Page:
- 12:30 PM

Dynamics and Control of Vapor Recompression Distillation

Sujit S. Jogwar1, Michael Baldea2, and Prodromos Daoutidis1. (1) Chemical Engineering and Materials Science, University of Minnesota, 421 Washington Ave SE, 151 Amundson Hall, Minneapolis, MN 55455, (2) Praxair, Inc., 175 East Park Drive, Tonawanda, NY 14150

Distillation is one of the most energy consuming units in a chemical plant, motivating the need for energy integration. Vapor recompression distillation is one such energy integrated distillation configuration, wherein the vapor coming from the top of the distillation column is used to reboil the bottoms stream. Vapor recompression distillation is favored for the separations involving close-boiling liquids. Such separations result into large reflux ratios and small compressor duty is needed to facilitate heat transfer in the reboiler-condenser.

Most research on vapor recompression distillation has emphasized steady state economics focusing on capital costs, operating costs and optimal steady state operating conditions. Control objectives in these systems are the control of exit concentrations, pressure and holdups of various units. These integrated systems show strong control-loop interactions, because of the thermal coupling between units. However, most control studies have been within a multi-loop linear control framework. In this talk, we propose a comprehensive modeling analysis and control framework for such columns. Specifically, we illustrate that the discrepancies in material and energy flows in the column lead to a multi-time scale behavior. Large material recycle owing to large reflux ratio leads to time scale separation in the material balance dynamics. Energy recycle through the reboiler-condenser is dominated by latent heat effects, whose contribution to enthalpy is larger compared to sensible heat effects. This additional stiffness leads to further time scale separation in the energy dynamics, leading to overall three-time scale dynamic behavior.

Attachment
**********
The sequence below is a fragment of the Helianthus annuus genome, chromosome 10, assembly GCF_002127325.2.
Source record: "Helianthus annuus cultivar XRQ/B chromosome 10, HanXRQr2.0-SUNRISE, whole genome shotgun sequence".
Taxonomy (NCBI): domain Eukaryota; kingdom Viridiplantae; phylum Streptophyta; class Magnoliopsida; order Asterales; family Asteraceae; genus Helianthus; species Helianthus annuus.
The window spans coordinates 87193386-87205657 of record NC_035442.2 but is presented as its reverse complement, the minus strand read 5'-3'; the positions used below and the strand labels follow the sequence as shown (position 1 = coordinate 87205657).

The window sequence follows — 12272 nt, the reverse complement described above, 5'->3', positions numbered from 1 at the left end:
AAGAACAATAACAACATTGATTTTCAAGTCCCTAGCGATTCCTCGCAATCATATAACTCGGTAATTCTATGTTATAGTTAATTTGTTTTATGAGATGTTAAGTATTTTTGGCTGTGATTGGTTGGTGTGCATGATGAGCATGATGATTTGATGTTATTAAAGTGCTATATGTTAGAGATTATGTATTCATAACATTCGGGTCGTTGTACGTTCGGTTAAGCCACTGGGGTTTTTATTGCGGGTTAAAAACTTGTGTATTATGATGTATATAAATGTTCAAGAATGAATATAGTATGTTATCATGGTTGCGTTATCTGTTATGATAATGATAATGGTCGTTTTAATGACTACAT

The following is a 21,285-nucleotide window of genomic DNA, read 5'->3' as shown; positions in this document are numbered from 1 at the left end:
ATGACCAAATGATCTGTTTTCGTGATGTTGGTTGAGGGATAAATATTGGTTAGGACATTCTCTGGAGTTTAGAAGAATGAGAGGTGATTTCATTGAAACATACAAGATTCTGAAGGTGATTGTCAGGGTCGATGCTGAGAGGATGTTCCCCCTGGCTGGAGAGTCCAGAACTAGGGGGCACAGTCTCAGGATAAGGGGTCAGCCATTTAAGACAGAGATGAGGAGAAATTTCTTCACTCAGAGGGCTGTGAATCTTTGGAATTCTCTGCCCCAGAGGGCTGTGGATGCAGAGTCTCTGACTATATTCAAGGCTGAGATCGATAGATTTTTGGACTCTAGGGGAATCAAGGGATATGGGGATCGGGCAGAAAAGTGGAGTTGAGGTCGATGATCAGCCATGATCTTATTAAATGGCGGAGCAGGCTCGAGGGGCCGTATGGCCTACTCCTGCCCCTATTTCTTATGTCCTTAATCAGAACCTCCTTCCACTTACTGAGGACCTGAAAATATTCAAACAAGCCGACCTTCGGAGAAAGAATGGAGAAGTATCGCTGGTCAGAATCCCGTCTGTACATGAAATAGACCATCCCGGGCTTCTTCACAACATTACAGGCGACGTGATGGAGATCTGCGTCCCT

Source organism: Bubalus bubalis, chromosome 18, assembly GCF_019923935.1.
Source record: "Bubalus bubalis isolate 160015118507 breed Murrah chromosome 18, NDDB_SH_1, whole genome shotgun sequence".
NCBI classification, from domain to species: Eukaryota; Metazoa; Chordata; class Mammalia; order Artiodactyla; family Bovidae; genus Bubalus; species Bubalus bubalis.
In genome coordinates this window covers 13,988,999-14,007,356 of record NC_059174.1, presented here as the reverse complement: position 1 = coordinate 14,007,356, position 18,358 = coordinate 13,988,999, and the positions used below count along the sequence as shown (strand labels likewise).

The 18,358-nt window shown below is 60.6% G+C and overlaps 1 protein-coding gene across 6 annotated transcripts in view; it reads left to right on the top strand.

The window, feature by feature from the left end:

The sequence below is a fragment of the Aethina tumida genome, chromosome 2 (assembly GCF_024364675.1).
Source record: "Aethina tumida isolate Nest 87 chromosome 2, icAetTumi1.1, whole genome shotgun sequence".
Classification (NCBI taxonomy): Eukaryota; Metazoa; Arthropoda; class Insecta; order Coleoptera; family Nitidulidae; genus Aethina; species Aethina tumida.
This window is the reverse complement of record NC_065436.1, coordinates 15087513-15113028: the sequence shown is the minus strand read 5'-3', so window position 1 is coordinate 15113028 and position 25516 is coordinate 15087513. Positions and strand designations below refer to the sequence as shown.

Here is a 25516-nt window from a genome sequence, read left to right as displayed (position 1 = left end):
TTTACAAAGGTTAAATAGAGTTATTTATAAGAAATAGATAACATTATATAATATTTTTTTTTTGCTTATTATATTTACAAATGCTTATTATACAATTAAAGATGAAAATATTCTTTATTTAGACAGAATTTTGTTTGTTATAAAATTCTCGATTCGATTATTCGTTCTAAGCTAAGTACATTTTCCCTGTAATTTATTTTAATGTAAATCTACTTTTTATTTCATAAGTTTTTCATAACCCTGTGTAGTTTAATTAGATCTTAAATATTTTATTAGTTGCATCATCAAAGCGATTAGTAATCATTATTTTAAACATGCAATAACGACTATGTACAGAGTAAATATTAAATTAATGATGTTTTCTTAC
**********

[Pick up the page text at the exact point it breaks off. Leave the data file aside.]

Using singular perturbation arguments, reduced order non-stiff models valid in each time scale are obtained, which can be used for controller design. This analysis also leads to a classification of manipulated variables available in each time scale. The theoretical results will be illustrated via a simulation case study on a propane-propylene system.